The evolution of trade and investment flows between the Caribbean and the rest of the western hemisphere has been influenced by historical incorporation into the world economy and changes over time. The most important historical factor was the incorporation of the region into the international capitalist economy as producers and exporters of primary products and importers of technology, manufactured goods and finance. This pattern of specialisation and exchange led to exports of primary goods such as sugar,bananas and minerals (oil and bauxite);.
Investment flows followed trade and were driven by profit-seeking, foreign, transnational corporations that were interested in the exploitation of natural resources. This pattern of trade and investment led to a highly volatile growth pattern in the region that was subject to the
vicissitudes of terms-of-trade and foreign investment shocks. Over time, the economic base of some countries in the region shifted from primary goods to services, particularly tourism and financial services. This has led to significant foreign investment and trade in these services.
The change from the inward-oriented import-substitution industrialisation development framework to the export-led growth model, along with structural adjustment programmes (SAPs); economic liberalisation, has led to increased opening and reform of the regional economy. These market-opening
policies, including trade liberalisation, macroeconomic reforms (such as the control of inflation, fiscal prudence and flexible exchange rates in some countries); and privatisation have led to significant dependence on trade and an upsurge in foreign direct investment inflows to the region in the last decade.
At the subregional level, the ongoing implementation of the Caribbean Community (CARICOM); Single Market and Economy (CSME); has facilitated intraregional trade and investment. This has been manifested in the development of regional firms and a number of mergers and acquisitions to confront external competition. Complementing the CARICOM initiatives have been continued negotiations to establish the Free Trade Area of the Americas (FTAA); by 2005.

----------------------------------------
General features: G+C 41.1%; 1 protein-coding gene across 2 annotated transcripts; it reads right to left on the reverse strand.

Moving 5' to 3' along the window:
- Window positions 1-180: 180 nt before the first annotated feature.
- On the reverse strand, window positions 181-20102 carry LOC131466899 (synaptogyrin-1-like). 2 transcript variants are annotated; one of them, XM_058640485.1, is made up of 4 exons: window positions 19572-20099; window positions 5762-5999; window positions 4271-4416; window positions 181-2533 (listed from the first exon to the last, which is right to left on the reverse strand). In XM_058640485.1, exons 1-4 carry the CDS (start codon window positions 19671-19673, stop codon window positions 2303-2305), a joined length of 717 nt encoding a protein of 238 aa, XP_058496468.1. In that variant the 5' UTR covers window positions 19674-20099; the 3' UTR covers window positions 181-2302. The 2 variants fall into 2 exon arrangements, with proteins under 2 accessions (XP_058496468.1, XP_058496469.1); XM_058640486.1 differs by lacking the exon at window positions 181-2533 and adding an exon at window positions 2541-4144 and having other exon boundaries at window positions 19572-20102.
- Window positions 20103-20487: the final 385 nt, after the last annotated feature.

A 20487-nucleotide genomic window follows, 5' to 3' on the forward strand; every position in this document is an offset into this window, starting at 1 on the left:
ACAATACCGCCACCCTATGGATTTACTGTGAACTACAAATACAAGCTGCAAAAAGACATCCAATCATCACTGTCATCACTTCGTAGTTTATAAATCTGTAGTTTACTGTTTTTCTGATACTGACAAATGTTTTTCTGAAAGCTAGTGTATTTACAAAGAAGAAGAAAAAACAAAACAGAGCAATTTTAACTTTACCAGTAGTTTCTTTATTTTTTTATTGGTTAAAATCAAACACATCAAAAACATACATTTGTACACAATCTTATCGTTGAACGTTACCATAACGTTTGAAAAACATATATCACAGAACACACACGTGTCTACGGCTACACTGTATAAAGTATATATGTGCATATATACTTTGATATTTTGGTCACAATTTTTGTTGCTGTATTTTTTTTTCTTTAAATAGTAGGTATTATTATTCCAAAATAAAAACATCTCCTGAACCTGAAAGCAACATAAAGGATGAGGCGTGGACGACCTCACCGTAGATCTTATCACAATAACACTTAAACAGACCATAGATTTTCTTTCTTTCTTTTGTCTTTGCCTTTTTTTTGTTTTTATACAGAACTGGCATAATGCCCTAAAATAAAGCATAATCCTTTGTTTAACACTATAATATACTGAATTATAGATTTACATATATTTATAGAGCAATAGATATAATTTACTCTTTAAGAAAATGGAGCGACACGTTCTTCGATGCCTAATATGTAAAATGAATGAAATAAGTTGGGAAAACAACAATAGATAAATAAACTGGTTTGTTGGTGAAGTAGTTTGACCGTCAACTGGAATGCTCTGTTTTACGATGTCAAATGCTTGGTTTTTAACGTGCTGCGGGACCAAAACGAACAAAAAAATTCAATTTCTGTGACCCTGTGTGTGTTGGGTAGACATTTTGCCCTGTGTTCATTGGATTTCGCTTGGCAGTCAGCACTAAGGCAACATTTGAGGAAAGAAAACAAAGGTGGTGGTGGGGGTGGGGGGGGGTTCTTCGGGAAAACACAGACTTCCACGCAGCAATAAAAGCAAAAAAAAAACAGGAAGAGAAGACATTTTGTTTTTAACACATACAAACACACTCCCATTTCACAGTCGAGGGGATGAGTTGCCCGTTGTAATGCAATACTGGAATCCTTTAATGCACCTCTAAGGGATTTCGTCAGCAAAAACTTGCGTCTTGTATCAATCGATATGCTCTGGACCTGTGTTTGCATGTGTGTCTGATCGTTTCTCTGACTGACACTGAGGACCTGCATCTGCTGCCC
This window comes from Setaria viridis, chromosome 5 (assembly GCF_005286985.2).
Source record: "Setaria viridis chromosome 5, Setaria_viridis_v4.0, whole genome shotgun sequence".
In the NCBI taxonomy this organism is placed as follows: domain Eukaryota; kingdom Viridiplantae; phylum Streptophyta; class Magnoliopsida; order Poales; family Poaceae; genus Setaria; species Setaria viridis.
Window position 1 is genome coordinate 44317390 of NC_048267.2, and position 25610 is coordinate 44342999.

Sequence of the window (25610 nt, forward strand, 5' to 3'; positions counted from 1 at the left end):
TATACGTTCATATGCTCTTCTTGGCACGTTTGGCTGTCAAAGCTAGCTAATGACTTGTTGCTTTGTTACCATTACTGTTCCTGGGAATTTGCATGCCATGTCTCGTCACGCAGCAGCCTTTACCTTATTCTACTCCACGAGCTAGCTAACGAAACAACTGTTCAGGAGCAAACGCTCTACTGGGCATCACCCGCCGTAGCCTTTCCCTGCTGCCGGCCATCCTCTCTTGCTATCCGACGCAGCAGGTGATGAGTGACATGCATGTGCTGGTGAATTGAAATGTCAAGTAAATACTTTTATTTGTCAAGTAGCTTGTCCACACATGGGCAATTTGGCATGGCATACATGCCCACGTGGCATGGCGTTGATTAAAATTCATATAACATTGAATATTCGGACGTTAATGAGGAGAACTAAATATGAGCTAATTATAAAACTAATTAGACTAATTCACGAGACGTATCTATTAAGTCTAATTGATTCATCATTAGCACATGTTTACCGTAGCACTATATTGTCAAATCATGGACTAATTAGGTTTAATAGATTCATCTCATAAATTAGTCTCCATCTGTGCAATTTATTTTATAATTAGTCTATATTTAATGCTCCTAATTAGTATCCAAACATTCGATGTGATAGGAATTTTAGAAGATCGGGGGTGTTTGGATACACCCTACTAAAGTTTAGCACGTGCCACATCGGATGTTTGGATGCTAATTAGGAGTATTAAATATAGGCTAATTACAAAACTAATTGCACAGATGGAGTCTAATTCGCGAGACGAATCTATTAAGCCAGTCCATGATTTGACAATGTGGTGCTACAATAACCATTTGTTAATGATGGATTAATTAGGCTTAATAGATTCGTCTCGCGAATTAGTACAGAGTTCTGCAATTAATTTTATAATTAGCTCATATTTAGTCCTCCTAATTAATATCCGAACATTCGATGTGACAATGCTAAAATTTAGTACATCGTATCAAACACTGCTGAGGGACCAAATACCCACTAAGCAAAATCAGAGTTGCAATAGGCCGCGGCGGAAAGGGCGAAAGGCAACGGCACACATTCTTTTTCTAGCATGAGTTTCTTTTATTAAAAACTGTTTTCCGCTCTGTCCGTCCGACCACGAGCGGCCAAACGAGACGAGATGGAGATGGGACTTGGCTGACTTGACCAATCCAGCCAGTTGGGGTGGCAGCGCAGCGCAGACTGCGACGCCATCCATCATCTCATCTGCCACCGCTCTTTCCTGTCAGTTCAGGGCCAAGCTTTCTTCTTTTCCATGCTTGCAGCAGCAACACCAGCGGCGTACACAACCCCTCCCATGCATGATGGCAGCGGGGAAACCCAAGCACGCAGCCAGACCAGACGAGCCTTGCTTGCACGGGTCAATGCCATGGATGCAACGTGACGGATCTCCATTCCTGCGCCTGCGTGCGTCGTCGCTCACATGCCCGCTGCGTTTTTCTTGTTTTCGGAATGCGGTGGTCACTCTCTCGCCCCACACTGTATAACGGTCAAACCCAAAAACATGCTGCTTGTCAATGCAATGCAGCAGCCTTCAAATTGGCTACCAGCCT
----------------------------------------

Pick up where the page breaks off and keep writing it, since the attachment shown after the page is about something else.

The proposed FTAA is likely to lead to trade and investment creation in some activities, diversion in others and dynamic optimising benefits in yet others in Caribbean countries. The net impact on the countries will depend on whether trade and investment creation and dynamic gains supersede diversion. From any standpoint, the scenario is expected to present quite a challenge for small
Caribbean economies. The region needs to undertake the necessary strategies in areas such as technology adaptation, marketing and human resource development to develop competitive advantage so as to optimise beneficial trade and investment effects.
This paper provides an analysis of trade and investment flows between the Caribbean countries and those of the rest of the hemisphere and the implications of the proposed FTAA for the future evolution of these flows. The paper is divided into seven substantive sections: Section I provides an overview of global trade and investment flows, Sections II and III provide an analysis of
intraregional and hemispheric trade and investment flows. They account for the salient patterns and trends in trade flows within the Caribbean and between the Caribbean and major partners in the hemisphere, particularly the United States of America. Importantly, it points to the meagre trade between Latin American countries and the Caribbean and highlights the need for policies to boost this
trade under the FTAA. Section IV examines the main drivers of trade and investment flows, while Section V is an analysis of the impact of trade and foreign investment on accumulation and growth in the region. Section VI examines the impact of policy measures on trade and investment flows, and finally, the last section provides an analysis of the major potential implications of the
FTAA for the future patterns of trade and investment flows between the Caribbean and other members of the future hemispheric grouping.
(1); The Caribbean for the purpose of this paper is limited to the Caribbean Development and Cooperation Committee (CDCC); countries. These countries are Anguilla, Antigua and Barbuda, Aruba, Bahamas, Barbados, Belize, British Virgin Islands, Cuba, Dominica, the Dominican Republic, Grenada, Guyana, Haiti, Jamaica, Montserrat, Netherlands Antilles, Puerto Rico, St. Kitts and Nevis, Saint Lucia, Saint Vincent and the- Grenadines, Suriname, Trinidad and Tobago and the United States of America Virgin Islands.